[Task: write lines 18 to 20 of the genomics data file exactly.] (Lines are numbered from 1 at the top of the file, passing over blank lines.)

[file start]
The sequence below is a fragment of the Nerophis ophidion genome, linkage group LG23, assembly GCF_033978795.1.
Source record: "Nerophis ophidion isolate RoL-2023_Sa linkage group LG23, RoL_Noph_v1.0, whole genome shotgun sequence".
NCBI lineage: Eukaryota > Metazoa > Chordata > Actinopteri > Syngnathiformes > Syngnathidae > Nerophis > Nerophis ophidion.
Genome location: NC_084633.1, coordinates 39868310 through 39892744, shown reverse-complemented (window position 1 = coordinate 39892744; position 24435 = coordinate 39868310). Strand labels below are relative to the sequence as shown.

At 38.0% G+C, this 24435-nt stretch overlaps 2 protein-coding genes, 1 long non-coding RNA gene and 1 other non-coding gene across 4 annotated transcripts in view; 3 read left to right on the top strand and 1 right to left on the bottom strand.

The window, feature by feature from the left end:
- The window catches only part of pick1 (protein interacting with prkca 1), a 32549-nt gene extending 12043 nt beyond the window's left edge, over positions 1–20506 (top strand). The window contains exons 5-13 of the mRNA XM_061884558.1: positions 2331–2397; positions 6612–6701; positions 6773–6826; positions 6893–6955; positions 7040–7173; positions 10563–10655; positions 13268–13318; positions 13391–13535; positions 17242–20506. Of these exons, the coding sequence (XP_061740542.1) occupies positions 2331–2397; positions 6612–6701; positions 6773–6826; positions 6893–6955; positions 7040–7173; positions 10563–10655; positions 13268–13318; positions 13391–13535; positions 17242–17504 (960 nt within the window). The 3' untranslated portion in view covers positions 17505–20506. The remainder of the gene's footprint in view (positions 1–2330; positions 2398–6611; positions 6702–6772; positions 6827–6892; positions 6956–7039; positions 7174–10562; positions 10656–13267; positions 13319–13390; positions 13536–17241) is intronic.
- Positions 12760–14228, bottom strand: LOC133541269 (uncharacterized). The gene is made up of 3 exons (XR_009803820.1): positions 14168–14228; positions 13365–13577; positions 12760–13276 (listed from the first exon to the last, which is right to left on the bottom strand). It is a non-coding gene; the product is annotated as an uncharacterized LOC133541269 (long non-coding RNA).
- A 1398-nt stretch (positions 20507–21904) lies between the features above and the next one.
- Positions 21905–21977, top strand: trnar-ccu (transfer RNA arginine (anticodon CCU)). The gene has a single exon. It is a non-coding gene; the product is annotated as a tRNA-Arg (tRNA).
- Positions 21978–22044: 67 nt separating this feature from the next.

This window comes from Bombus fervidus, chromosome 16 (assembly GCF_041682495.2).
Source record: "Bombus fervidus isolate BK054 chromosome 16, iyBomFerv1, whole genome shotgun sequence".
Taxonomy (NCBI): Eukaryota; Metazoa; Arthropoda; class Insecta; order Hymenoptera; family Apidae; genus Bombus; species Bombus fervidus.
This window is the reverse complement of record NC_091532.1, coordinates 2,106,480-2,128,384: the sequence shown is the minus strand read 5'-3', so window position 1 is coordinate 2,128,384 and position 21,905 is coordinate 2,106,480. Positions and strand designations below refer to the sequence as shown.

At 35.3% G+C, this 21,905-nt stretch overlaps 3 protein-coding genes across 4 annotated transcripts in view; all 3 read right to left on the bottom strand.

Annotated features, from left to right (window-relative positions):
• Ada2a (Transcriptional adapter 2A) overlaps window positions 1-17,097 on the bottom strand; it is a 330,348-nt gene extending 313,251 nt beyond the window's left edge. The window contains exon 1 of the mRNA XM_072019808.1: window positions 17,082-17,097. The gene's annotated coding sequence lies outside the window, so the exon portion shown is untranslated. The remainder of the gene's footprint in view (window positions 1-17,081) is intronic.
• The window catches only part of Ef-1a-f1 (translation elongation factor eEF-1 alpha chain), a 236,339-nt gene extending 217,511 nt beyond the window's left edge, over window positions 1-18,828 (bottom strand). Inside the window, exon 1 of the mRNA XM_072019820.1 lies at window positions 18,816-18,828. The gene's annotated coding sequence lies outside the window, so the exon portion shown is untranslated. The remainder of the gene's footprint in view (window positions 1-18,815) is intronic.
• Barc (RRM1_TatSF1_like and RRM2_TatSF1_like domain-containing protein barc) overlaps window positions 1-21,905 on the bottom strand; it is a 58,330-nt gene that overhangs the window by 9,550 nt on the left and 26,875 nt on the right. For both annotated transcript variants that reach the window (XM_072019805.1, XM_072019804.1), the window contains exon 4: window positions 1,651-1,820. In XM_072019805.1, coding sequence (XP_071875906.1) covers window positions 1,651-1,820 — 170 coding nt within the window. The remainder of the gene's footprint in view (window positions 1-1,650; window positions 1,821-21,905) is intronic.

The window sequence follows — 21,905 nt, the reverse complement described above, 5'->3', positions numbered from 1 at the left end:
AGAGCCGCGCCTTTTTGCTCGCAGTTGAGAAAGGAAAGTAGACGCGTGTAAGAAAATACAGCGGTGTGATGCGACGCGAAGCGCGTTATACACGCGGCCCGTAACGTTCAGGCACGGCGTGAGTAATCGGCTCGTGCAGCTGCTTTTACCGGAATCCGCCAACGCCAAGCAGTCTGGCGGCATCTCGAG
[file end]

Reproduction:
• Ada2a (Transcriptional adapter 2A) overlaps window positions 1-17,097 on the bottom strand; it is a 330,348-nt gene extending 313,251 nt beyond the window's left edge. The window contains exon 1 of the mRNA XM_072019808.1: window positions 17,082-17,097. The gene's annotated coding sequence lies outside the window, so the exon portion shown is untranslated. The remainder of the gene's footprint in view (window positions 1-17,081) is intronic.
• The window catches only part of Ef-1a-f1 (translation elongation factor eEF-1 alpha chain), a 236,339-nt gene extending 217,511 nt beyond the window's left edge, over window positions 1-18,828 (bottom strand). Inside the window, exon 1 of the mRNA XM_072019820.1 lies at window positions 18,816-18,828. The gene's annotated coding sequence lies outside the window, so the exon portion shown is untranslated. The remainder of the gene's footprint in view (window positions 1-18,815) is intronic.
• Barc (RRM1_TatSF1_like and RRM2_TatSF1_like domain-containing protein barc) overlaps window positions 1-21,905 on the bottom strand; it is a 58,330-nt gene that overhangs the window by 9,550 nt on the left and 26,875 nt on the right. For both annotated transcript variants that reach the window (XM_072019805.1, XM_072019804.1), the window contains exon 4: window positions 1,651-1,820. In XM_072019805.1, coding sequence (XP_071875906.1) covers window positions 1,651-1,820 — 170 coding nt within the window. The remainder of the gene's footprint in view (window positions 1-1,650; window positions 1,821-21,905) is intronic.